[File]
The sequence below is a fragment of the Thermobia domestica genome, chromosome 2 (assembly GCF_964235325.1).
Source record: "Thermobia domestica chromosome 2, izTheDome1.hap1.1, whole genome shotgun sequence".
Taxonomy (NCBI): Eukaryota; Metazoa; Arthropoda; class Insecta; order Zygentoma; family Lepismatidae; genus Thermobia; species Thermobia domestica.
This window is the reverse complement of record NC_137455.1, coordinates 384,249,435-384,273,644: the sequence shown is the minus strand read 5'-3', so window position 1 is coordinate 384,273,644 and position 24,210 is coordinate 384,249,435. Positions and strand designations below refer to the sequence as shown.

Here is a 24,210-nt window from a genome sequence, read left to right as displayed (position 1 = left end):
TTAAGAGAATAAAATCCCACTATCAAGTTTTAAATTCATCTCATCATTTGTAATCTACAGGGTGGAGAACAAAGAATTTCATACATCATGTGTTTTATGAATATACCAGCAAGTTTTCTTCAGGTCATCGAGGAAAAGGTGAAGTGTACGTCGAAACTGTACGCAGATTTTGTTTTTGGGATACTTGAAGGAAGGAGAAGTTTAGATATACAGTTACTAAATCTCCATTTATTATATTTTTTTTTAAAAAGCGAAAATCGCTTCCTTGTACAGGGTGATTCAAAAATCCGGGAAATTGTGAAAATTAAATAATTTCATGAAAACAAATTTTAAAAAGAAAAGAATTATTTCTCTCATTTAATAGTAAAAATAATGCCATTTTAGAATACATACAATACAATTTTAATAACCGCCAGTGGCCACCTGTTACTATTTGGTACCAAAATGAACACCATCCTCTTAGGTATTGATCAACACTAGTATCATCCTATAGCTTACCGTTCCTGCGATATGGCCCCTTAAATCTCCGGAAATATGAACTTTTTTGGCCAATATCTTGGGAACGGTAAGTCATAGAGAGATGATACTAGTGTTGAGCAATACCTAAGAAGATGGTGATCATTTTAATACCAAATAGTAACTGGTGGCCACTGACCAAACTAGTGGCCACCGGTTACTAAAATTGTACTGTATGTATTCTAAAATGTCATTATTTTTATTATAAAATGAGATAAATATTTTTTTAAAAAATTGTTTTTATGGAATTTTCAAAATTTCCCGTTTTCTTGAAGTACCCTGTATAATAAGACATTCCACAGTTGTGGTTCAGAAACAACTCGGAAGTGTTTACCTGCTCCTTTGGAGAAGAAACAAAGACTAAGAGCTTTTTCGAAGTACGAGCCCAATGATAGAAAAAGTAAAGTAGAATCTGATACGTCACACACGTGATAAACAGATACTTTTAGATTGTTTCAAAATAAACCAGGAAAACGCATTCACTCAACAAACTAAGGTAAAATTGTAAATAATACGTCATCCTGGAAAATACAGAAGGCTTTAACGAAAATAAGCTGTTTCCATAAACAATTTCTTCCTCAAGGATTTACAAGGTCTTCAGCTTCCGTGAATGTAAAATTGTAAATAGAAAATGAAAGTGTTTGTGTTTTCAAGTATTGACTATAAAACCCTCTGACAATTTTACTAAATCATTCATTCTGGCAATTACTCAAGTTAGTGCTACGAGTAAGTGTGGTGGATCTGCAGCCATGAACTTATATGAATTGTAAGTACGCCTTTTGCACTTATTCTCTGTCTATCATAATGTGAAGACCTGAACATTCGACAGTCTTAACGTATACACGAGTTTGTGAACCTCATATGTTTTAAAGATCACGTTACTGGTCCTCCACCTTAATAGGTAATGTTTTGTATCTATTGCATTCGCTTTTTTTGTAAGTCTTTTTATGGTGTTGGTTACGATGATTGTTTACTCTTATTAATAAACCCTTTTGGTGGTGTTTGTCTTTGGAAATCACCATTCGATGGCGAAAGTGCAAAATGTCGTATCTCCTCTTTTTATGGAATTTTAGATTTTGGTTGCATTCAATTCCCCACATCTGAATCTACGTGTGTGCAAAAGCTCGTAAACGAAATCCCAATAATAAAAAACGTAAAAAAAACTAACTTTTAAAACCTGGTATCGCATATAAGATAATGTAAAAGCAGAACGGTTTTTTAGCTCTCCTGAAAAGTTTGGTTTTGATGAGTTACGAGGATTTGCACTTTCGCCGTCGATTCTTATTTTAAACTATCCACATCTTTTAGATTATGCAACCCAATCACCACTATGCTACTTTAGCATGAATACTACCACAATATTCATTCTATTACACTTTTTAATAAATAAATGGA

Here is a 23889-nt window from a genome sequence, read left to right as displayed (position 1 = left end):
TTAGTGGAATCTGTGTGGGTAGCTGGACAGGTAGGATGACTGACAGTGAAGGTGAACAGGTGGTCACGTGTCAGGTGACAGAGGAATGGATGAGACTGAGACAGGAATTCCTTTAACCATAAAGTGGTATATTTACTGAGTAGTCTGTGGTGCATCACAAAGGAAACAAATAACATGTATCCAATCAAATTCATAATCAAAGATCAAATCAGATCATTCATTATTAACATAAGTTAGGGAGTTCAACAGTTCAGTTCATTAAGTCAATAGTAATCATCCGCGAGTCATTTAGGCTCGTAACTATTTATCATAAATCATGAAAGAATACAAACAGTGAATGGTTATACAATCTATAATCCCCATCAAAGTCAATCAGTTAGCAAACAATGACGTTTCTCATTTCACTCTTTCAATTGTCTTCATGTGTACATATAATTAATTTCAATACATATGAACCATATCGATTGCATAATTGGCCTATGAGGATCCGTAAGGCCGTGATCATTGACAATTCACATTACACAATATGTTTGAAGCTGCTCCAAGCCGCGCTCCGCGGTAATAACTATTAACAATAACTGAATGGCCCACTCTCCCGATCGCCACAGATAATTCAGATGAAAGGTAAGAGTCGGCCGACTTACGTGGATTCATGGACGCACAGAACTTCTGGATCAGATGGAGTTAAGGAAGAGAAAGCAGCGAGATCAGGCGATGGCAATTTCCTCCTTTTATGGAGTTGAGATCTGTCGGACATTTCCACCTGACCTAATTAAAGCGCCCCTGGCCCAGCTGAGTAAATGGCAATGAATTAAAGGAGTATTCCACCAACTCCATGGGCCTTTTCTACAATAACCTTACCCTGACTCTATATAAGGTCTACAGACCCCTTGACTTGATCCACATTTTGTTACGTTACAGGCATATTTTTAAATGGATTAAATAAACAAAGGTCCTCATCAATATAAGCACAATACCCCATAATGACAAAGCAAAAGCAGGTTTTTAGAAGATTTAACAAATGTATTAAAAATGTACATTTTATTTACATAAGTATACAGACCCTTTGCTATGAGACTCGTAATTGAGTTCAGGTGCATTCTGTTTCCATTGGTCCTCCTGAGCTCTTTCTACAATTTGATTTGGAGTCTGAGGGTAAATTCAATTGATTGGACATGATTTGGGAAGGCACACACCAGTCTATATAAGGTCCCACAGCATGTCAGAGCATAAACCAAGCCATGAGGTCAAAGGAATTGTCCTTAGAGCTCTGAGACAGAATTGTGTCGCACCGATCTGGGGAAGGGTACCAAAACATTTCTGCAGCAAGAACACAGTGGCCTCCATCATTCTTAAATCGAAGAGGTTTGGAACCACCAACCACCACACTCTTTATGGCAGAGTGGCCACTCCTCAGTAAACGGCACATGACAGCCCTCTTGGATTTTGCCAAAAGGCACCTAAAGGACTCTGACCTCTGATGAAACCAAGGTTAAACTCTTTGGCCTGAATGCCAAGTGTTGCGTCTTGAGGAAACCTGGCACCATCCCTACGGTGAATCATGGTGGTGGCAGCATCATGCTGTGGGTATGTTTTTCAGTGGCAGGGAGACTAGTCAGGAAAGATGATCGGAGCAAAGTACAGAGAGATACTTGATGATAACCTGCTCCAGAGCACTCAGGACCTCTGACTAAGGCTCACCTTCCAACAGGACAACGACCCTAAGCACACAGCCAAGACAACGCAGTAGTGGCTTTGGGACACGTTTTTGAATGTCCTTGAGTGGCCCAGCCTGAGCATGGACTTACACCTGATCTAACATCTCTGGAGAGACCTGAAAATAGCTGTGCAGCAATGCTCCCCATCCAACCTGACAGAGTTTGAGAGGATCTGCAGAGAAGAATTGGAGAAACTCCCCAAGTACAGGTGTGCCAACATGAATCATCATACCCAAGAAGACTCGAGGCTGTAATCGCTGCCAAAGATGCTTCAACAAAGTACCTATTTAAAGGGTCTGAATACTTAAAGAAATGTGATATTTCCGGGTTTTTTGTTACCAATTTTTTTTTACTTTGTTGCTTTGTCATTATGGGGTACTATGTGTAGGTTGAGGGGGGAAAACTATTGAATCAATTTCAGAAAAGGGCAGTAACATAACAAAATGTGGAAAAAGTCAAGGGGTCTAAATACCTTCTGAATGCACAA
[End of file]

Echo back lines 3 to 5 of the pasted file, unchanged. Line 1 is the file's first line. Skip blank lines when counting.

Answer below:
Taxonomy (NCBI): Eukaryota; Metazoa; Arthropoda; class Insecta; order Zygentoma; family Lepismatidae; genus Thermobia; species Thermobia domestica.
This window is the reverse complement of record NC_137455.1, coordinates 384,249,435-384,273,644: the sequence shown is the minus strand read 5'-3', so window position 1 is coordinate 384,273,644 and position 24,210 is coordinate 384,249,435. Positions and strand designations below refer to the sequence as shown.

Here is a 24,210-nt window from a genome sequence, read left to right as displayed (position 1 = left end):